A ‘Dream’ Come True

By Mimi Pollack

There is nothing better than to see a labor of love come to its fruition. After six incarnations, the musical play, 33 1/3 House of Dreams, will be presented at the SD REP during the month of August. It is a “dream come true” for Jonathan Rosenberg and Dr. Brad Ross. The history of how this play came about is also interesting.

It all started at the dentist’s office. Since 1989, Dr. Brad Ross has been and continues to be Jonathan Rosenberg’s dentist. For many years, they shared a cordial professional relationship. Ross knew that Rosenberg was a special education teacher/psychologist in La Mesa, but it took some years for him to discover that Rosenberg was also a musician and music historian. Rosenberg discovered that Ross was the son of a man who was a pioneer in the music industry, Stan Ross. Thus, a deeper and more personal partnership was born as they decided to work together and find a way to honor Stan Ross’s legacy. Rosenberg and Ross complement each other as the former works in broad strokes; whereas, the latter is into details.

The same could also be said of Stan Ross and Dave Gold who co-founded Gold Star Recording Studios in 1950.Brad’s father, Stan Ross, was an engineering genius who also had a way with people. His partner, Dave Gold, a studio design genius, was more of an introvert, but together they made magic. Gold Star Recording Studios operated from 1950 to 1984 and during that time, many famous and talented people came through its doors, like the Beach Boys, Phil Spector, and Sonny and Cher. Gold Star produced more Top-40 hits than any other independent recording studio in history. In fact, “Good Vibrations” by the Beach Boys was recorded there. Some of the artists became personal friends. Sonny and Cher were at Brad’s brother’s Bar Mitzvah.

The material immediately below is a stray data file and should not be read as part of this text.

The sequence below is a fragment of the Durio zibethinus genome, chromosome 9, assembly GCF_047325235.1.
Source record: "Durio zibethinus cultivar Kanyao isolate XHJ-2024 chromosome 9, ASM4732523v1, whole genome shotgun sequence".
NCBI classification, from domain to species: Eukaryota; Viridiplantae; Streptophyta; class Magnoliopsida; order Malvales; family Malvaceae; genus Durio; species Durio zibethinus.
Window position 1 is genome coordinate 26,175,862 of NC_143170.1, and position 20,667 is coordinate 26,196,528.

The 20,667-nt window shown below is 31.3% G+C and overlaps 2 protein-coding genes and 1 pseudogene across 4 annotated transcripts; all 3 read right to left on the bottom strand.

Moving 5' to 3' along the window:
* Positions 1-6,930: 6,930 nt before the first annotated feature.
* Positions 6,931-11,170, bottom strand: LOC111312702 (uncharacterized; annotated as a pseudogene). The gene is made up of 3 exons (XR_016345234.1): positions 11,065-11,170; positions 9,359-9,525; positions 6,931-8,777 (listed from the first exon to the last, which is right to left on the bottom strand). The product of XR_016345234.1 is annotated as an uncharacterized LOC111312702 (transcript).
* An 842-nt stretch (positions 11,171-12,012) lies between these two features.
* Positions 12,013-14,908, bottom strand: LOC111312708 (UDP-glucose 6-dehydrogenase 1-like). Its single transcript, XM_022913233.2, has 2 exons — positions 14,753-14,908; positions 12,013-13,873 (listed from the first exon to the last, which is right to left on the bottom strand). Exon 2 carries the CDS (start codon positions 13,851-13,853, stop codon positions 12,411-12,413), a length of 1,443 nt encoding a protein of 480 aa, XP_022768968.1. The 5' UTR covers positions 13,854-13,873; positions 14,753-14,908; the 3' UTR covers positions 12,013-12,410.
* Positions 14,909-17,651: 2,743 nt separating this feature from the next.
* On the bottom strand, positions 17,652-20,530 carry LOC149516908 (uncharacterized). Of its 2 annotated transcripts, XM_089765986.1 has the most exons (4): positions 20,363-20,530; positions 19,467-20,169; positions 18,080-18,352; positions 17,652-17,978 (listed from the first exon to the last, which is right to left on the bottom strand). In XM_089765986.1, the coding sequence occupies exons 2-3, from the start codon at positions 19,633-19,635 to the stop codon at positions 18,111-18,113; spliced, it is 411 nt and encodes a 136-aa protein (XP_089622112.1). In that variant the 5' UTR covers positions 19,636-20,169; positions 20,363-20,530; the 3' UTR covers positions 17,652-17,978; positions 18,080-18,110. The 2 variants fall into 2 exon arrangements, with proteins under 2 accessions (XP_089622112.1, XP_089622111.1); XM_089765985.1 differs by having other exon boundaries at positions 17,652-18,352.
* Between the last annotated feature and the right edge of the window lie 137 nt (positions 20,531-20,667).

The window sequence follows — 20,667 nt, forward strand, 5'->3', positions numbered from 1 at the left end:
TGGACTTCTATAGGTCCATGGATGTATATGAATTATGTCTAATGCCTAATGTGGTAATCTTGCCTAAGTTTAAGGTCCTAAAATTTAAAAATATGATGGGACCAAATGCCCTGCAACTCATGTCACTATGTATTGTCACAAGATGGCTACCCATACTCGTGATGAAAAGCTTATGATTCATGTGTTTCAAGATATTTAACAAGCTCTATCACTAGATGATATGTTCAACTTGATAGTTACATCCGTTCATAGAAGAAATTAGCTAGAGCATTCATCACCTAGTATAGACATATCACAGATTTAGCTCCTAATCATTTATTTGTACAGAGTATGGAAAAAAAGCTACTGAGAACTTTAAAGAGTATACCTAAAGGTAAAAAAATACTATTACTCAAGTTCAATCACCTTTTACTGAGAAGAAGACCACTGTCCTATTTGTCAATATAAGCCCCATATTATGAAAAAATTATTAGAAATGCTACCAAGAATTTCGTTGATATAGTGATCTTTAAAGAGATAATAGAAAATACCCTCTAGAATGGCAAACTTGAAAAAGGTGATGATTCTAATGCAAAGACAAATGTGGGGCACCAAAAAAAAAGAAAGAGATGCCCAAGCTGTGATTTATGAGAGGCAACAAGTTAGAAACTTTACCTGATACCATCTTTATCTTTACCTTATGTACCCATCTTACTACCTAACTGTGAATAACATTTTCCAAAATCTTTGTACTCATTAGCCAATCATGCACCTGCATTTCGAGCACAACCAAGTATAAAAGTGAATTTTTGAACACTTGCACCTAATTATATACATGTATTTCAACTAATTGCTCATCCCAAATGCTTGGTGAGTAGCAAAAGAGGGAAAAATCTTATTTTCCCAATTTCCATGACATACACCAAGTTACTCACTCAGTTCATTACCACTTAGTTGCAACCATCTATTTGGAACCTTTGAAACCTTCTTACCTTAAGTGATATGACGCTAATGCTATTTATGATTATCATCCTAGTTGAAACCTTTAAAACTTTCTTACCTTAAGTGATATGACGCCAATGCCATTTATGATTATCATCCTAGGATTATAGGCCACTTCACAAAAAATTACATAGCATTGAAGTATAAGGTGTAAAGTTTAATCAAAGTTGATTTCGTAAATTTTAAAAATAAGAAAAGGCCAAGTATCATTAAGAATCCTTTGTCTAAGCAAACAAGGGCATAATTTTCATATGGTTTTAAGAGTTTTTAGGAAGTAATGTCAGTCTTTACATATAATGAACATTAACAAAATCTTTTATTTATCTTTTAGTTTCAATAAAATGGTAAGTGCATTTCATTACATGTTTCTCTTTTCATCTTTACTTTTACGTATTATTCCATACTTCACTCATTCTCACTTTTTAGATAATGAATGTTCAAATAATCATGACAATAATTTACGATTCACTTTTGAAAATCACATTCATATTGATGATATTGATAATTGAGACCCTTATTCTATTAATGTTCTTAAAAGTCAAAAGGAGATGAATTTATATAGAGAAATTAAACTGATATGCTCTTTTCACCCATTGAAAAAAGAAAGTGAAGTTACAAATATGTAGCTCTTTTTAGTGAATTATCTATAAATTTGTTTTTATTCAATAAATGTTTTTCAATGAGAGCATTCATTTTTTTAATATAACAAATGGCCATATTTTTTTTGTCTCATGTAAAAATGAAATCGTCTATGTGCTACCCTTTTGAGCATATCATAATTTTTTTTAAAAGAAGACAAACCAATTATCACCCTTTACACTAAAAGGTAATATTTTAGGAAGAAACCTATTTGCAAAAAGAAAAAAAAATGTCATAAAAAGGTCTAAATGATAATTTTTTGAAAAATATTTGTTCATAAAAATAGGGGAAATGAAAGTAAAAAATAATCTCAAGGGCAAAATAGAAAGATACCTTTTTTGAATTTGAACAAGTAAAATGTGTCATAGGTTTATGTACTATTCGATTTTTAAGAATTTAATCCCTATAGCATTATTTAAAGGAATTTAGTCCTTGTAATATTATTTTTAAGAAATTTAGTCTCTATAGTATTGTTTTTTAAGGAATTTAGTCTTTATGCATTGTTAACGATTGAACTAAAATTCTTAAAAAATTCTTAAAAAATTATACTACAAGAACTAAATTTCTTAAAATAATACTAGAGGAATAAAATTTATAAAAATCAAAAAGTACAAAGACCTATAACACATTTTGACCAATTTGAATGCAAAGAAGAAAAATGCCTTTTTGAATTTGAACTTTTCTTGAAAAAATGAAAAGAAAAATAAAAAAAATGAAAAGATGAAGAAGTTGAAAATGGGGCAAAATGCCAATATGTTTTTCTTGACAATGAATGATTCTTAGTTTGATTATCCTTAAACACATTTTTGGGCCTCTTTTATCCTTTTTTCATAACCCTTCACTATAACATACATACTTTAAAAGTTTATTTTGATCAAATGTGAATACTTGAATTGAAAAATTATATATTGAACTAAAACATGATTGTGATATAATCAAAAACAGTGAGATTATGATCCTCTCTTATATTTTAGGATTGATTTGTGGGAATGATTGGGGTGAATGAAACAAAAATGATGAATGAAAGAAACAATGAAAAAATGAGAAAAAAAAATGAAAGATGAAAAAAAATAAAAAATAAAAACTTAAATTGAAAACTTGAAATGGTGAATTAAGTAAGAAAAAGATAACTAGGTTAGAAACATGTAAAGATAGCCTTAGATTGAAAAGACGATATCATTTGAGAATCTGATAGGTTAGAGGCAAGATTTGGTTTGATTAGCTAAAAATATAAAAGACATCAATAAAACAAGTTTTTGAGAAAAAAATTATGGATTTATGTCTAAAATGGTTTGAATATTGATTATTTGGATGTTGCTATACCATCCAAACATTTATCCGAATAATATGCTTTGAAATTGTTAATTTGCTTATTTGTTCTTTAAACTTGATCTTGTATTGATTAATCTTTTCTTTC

Brad Ross had wanted to do something to honor his father’s legacy, such as a documentary, so in 2013, Ross and Rosenberg began working together. However, they realized that with all the great music, they should embark on writing a musical. They certainly did their homework, making countless trips to Los Angeles to interview Brad’s late mother, Vera Ross, Brian Wilson, Herb Alpert, Bill Medley, members of the Wrecking Crew [famous studio musicians that considered Gold Star a “home away from home”] and others who had been involved. They discovered that Gold Star was one of the first independent studios that was “color blind”. African-American artists [Hugh Masekela, Barry White] and Hispanic artists [Richie Valens, Chris Montes] recorded there. Phil Spector created his famous ”wall of sound’ at the studio, including hits such as the Ronettes, “Be My Baby”.

It took about six years for the play to arrive at the SD REP. An early incarnation of the play that I saw at Lamplighters in La Mesa was in 2015. However, things really began to gel when both Javier Velasco and Steve Gunderson came on board and brought their talents to collaborate with Ross and Rosenberg. Velasco is the director and choreographer and Gunderson is the musical director. Both Ross and Rosenberg agree that Velasco is the glue and his vision has helped the play come to its fruition.

I saw two incarnations of the play after that, one at Liberty Station and the last time was a great performance at the San Diego School of Creative and Performing Arts. I am excited to see this new version at the SD REP as so many talented people are involved, including some of the same actors and musicians from the San Diego School of Creative and Performing Arts.

Although not a Jewish story, there are many Jewish connections and Yiddish is peppered in the script. Ross and Rosenberg made sure of that. In addition to all the great music, they wanted the play to be about the “story of sound” and to show how Gold Star was a cauldron of creativity and audio inventions earning a place in music history.

33 1/3 House of Dreams runs August 1-25, at San Diego Repertory Theater’s Lyceum Space.

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